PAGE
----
24. Mr. McLeod also bought some paintings from Khan Auctions, but not as many as Mr. Robinson. When Mr. McLeod attended Khan Auctions, he formed the opinion that the paintings he viewed and purchased were authentic works of art by Morrisseau. Mr. Robinson also formed the opinion that the Khan Auction paintings were authentic and advised other prospective bidders that they were authentic.

Robinson seeks to control the market in Morrisseau paintings

25. As the market in Morrisseau art became saturated with paintings sold at Kahn Auctions, the value of Mr. Robinson's paintings that he possessed through his business relationship with Morrisseau declined. This is because large numbers of Morrisseau paintings were readily available in the market place.

National Post's "Morrisseau fakes alleged" 
26. Mr. Robinson went public in a National Post article and stated that there were serious concerns with the Khan Auction paintings. Mr. Robinson raised suggested that all Morrisseau paintings sold at Khan Auctions are fakes. He was held out in the article as a leading expert on Morrisseau art. Many years later, he provided supposed expert testimony that Morrisseau never signed the back of his paintings in black acrylic paint. The conclusion therefore is that the signature on the back of the Khan Auction paintings that purports to be that of Norval Morrisseau is in fact a forgery. This allegation by Mr. Robinson has resulted in buyers, like Mr. Hearn, falsely accusing gallery owners of fraud where no fraud exists.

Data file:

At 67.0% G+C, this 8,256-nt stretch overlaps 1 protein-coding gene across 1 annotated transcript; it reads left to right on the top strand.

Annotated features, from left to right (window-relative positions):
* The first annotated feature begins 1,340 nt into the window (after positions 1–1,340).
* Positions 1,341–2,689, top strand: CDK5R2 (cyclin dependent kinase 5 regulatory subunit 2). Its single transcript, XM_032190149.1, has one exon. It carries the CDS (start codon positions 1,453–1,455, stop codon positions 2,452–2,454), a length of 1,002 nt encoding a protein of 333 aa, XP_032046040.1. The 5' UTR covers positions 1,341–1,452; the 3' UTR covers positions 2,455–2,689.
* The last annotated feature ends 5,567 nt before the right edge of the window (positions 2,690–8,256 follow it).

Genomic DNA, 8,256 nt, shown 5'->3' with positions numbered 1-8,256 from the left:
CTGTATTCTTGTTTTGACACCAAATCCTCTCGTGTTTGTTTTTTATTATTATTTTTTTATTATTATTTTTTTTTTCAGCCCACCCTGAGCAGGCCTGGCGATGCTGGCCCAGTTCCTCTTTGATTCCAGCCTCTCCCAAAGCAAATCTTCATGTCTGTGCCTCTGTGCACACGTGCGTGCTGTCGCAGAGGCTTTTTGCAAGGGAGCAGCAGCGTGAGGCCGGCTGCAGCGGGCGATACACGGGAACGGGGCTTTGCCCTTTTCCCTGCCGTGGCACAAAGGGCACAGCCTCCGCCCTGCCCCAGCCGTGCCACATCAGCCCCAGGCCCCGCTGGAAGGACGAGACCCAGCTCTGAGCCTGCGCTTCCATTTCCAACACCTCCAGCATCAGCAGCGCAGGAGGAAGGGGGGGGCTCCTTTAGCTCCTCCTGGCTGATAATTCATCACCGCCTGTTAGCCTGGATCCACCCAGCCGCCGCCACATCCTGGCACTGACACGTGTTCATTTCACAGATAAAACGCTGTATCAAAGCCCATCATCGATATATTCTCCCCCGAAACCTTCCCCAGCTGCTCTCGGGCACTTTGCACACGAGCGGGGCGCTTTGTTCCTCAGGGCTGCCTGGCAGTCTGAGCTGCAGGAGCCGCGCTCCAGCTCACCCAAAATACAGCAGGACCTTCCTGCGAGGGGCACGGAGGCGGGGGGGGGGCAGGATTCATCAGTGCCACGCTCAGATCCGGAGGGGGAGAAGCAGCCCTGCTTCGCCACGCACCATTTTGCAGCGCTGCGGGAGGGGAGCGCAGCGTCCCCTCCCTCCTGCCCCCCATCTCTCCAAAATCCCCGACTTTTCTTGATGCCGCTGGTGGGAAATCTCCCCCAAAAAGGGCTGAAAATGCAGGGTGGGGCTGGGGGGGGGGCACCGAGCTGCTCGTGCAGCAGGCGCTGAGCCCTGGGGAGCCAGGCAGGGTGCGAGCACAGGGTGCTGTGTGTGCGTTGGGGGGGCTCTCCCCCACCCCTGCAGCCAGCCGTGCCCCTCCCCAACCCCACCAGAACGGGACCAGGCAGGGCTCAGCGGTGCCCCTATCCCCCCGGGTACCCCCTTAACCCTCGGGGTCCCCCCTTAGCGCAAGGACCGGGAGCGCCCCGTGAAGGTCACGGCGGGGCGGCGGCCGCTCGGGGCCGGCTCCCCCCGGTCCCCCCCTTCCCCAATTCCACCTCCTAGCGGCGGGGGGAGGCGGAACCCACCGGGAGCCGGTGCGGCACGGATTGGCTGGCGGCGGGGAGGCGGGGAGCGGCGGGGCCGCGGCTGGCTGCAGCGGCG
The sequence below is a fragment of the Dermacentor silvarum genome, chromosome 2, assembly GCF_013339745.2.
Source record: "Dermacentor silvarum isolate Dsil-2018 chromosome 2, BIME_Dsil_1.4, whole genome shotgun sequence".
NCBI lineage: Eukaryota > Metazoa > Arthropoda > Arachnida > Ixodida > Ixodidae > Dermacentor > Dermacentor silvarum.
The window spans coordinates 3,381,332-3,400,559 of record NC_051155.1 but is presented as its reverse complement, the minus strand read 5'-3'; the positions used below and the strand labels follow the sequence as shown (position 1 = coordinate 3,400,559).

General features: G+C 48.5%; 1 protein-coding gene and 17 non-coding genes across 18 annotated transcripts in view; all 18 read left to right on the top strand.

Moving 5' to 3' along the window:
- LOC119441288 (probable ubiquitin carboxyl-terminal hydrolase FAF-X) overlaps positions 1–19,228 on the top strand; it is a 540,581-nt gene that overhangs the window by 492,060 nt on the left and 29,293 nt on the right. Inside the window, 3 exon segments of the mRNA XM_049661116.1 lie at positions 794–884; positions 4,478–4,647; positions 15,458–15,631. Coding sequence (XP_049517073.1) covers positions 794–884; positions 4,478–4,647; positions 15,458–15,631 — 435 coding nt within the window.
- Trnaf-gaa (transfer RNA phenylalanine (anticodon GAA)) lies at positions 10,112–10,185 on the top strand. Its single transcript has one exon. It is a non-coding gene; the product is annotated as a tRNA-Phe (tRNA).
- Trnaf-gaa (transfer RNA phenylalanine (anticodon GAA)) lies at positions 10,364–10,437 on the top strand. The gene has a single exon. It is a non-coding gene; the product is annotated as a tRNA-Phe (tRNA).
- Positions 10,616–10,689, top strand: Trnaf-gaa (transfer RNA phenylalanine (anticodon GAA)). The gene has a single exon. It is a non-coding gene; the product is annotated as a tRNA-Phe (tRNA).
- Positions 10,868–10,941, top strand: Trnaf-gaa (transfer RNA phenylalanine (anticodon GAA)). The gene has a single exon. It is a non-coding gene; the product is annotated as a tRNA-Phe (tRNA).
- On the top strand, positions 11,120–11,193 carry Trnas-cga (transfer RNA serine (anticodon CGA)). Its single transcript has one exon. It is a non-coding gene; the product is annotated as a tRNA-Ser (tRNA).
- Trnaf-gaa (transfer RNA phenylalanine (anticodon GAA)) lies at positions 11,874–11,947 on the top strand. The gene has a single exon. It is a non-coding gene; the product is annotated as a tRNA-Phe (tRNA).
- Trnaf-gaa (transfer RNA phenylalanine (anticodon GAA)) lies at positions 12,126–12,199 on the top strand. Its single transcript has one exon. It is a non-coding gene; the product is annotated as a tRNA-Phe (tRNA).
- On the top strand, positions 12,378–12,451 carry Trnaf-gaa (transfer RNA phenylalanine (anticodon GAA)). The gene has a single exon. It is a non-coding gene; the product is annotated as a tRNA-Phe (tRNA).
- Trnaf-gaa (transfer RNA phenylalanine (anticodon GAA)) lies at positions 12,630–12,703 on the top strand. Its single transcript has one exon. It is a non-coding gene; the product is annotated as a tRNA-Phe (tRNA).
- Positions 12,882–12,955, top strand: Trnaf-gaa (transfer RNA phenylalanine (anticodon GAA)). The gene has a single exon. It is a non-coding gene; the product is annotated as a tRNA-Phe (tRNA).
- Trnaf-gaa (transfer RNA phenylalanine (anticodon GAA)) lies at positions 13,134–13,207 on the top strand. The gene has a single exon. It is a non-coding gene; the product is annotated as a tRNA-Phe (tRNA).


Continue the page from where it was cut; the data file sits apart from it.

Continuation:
27. Shortly after the National Post article, Mr. Robinson sent out a letter to prospective Morrisseau art purchasers telling them that the market was saturated with fake painting and that if purchasers wanted to be sure that they were buying an authentic Morrisseau, they should buy from his gallery.